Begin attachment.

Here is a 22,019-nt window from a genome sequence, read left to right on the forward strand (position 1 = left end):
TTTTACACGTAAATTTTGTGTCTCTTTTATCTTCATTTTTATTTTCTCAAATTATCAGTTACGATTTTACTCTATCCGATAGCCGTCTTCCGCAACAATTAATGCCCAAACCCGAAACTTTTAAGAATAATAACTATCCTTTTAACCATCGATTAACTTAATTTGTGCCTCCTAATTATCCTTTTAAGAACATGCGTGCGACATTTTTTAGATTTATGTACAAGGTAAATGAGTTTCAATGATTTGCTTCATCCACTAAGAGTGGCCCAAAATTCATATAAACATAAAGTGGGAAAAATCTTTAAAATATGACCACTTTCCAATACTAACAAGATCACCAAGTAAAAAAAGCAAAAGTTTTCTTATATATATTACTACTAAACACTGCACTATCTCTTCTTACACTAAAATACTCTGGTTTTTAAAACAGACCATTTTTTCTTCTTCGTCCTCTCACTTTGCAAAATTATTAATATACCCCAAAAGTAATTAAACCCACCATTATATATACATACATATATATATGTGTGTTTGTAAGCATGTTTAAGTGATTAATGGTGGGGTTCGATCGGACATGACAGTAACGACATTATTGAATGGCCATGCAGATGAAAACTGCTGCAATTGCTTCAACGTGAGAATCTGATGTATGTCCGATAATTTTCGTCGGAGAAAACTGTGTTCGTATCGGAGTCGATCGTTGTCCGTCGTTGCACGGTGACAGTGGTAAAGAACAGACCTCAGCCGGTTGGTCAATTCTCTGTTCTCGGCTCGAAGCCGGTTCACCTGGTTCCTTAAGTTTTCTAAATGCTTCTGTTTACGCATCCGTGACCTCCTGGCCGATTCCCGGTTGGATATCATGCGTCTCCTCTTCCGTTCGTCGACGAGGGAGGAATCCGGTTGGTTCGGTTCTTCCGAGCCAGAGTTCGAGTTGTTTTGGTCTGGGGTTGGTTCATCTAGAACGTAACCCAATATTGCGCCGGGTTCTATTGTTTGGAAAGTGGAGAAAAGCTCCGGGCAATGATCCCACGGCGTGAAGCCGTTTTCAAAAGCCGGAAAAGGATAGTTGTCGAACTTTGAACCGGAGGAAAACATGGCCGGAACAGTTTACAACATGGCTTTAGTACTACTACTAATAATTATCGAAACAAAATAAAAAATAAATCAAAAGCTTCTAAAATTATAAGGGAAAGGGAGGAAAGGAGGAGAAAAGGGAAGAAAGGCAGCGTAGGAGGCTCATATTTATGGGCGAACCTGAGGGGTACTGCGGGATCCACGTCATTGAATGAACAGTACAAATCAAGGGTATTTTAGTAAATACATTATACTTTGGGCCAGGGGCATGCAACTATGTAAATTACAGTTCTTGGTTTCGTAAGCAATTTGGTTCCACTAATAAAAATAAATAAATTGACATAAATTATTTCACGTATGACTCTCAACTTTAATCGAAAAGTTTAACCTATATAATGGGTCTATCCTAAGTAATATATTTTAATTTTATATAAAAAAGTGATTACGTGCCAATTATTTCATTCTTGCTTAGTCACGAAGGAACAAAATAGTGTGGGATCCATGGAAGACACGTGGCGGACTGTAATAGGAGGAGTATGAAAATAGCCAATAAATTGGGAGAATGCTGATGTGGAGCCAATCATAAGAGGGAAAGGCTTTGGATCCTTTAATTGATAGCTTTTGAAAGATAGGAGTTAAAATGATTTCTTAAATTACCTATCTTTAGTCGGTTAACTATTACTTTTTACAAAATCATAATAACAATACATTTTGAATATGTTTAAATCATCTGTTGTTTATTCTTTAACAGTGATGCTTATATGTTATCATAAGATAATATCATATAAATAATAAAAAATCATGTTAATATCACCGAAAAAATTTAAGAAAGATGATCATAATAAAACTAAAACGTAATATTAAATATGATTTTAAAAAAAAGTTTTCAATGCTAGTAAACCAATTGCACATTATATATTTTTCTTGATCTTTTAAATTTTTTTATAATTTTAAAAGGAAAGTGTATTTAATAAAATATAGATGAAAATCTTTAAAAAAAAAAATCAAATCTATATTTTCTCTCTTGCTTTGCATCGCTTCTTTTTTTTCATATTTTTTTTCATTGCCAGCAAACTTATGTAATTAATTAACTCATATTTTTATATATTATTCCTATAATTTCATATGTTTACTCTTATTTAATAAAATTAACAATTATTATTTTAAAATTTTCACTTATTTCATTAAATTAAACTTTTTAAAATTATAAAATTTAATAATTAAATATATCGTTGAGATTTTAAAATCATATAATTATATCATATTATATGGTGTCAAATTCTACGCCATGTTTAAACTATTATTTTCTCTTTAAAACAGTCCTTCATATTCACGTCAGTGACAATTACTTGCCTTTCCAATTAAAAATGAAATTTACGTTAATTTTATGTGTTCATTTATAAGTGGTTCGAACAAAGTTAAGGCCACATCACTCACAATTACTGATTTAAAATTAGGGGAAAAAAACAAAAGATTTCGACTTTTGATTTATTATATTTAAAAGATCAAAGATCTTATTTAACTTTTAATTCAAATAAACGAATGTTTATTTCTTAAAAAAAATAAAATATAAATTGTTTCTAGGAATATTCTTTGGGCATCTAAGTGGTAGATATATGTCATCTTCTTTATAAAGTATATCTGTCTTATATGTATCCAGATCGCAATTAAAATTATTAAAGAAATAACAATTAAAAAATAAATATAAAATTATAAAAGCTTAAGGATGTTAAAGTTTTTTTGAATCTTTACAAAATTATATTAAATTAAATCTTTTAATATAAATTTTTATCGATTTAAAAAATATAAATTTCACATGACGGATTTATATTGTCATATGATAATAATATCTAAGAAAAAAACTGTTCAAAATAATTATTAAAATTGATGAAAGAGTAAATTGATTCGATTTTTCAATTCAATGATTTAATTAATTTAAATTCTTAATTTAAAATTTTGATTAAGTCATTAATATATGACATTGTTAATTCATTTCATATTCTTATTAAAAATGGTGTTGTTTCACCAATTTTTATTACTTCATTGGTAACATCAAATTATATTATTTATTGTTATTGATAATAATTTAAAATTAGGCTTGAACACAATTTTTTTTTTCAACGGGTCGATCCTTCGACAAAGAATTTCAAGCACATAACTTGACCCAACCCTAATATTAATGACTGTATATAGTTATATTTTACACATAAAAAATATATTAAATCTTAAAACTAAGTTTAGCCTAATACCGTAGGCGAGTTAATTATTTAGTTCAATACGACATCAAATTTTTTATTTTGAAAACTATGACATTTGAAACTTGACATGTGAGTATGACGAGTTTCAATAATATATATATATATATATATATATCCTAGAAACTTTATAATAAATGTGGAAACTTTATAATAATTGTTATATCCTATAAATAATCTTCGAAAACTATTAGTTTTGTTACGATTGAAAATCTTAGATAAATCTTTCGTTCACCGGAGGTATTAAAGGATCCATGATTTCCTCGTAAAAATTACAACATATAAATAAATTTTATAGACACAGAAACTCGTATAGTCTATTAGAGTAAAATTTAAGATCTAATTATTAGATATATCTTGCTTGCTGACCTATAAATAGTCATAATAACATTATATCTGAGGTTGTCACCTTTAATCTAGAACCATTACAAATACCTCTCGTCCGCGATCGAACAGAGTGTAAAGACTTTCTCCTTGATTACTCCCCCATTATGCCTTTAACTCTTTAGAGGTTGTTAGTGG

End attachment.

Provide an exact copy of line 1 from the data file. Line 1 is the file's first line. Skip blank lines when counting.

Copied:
Here is a 22,019-nt window from a genome sequence, read left to right on the forward strand (position 1 = left end):